How NOT to extend the school day was also in The Washington Post.

I’m adding both to The Best Resources On The Idea Of Extending The School Day.

Note to SIG Schools: Good Lists ≠ Good Outcomes is by Robert Slavin at Education Week.

Implications for Policy Are Not So Clear is by Douglas Harris and appeared in Education Next. I’m adding it to The Best Posts On The NY Times-Featured Teacher Effectiveness Study.

January 7, 2012
by Larry Ferlazzo
8 Comments

The Best Posts On The NY Times-Featured Teacher Effectiveness Study

Boy oh boy, yesterday was sure a “one-two” punch on teachers with the Gates report and the front page New York Times story on the Chetty, Friedman & Rockoff (CFR) study.

Here are my choices for The Best Posts On The NY Times-Featured Teacher Effectiveness Study:

I think the best commentary on it is at Economists to teachers: We’ve dropped the “Deselection” and moved straight to “Fire ‘em” at Cedar Riener’s blog.

I’ve written two posts about it:

“let some of the players with lower batting averages go”

“The message is to fire people sooner rather than later”

Fire first, ask questions later? Comments on Recent Teacher Effectiveness Studies is from School Finance 101.

Here We Go Again is by David B. Cohen.

Quick impressions on Chetty, Friedman, and Rockoff is by Sherman Dorn.

The Anatomy of Education Deform is from The Assailed Teacher.

The Persistence Of Both Teacher Effects And Misinterpretations Of Research About Them is by Matthew Di Carlo at The Shanker Blog.

The Politicization Of Educational Research is from Edwize.

What is the Value in a High Value-Added Teacher? is from The Core Knowledge blog.

What Nicholas Kristof Leaves Out: Discussing the Value of Teachers is from “Funny Monkey.”

Michael Winerip at The Times has written an exceptional commentary. Here is how he ends it:

Economists need to find a way to quantify everything. Teachers with high value-added ratings may indeed have long-term positive impacts on students. But it is also possible that teachers who are excellent at project-based education have an even stronger longterm impact and we would never know it because their results cannot be teased out of a million pieces of data.

The danger is that education policy gets driven by teaching methods that can be given a number.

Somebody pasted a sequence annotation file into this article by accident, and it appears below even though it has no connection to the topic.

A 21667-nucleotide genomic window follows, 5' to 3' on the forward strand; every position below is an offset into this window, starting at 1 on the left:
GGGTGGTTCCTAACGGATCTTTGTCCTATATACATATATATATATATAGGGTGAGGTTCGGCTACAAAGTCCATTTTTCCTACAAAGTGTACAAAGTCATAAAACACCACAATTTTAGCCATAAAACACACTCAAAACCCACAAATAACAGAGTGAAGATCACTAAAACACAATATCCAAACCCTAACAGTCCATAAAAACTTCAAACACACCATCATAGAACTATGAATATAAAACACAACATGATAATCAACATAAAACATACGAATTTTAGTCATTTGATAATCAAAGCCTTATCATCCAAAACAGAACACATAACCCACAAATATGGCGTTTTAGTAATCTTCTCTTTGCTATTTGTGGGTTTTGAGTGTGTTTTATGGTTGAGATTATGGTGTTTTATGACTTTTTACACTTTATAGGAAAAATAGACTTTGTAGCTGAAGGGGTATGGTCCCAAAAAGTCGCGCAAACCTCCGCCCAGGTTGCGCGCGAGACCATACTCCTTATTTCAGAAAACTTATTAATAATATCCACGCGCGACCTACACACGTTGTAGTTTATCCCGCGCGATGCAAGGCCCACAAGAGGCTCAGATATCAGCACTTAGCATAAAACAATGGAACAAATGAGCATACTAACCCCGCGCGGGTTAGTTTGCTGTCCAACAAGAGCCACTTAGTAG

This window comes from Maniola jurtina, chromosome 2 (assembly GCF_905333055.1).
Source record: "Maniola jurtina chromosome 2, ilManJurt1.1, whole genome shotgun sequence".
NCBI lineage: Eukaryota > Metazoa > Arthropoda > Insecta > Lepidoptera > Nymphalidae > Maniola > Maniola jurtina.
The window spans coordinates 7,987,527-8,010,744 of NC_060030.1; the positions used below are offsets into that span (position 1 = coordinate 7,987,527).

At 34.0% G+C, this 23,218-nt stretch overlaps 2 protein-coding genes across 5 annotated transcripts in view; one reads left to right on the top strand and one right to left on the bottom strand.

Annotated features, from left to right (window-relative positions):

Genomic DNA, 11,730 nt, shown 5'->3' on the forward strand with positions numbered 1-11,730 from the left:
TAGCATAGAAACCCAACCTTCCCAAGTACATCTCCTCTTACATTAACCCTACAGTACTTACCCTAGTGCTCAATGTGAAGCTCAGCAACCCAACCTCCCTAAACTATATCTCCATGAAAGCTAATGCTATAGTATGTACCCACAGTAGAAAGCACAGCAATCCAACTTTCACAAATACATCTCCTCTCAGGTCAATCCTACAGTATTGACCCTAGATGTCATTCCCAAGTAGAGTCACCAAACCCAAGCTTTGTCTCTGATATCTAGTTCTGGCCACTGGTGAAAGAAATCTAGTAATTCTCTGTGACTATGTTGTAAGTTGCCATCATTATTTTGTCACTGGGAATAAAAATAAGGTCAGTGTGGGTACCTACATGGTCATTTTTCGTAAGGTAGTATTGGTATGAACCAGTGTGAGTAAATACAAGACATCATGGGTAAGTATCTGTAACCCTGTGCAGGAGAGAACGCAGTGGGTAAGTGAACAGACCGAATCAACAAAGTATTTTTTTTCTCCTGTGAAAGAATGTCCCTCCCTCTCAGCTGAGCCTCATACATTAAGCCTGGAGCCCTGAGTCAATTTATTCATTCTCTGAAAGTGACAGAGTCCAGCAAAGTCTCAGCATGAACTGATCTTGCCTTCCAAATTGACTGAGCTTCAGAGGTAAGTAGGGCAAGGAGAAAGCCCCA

I suspect that Mr. Noyes, my 11th grade Advance Placement American history teacher from 40 years ago, had a low value-added rating. As I recall, no one in our class got a top score of 5; I got a 3. There was no prepared curriculum aligned with the test: Mr. Noyes built the lessons. On any given topic, he would assign us several books that viewed history through different lenses — economics, politics, personality.

I have long ago forgotten the content of those lessons, but Mr. Noyes instilled in us something far more important: the understanding that history does not come from one book. While that idea has served me for a lifetime, I do not believe it is quantifiable.

The Evil Economics Of Judging Teachers is from The Awl.

Problems with the big teacher evaluation study is by Diane Ravitch.

Leaps of Logic and Sleights of Hand:The Misuse of Educational Research In Policy Debates is from Edwize.

Dear Michelle Rhee: About that teacher evaluation study is by Valerie Strauss at The Washington Post.

Follow up on Fire First, Ask Questions Later is from School Finance 101.

Scapegoating Teachers is by Moshe Adler.

Review of the Long Term Impacts of Teachers is from The National Education Policy Center.

Implications for Policy Are Not So Clear is by Douglas Harris and appeared in Education Next.

Revisiting the Chetty, Rockoff & Friedman Molehill is from Bruce Baker.

The Study That Keeps On Giving… is from VAMBoozled.

The Great Lakes Center has done an important review of infamous Raj Chetty, John Friedman, & Jonah Rockoff study on teacher’s value-added.

Debate Intensifies over Value-Added Research is from The National Education Policy Center and provides a good critique of the infamous Chetty study on VAM.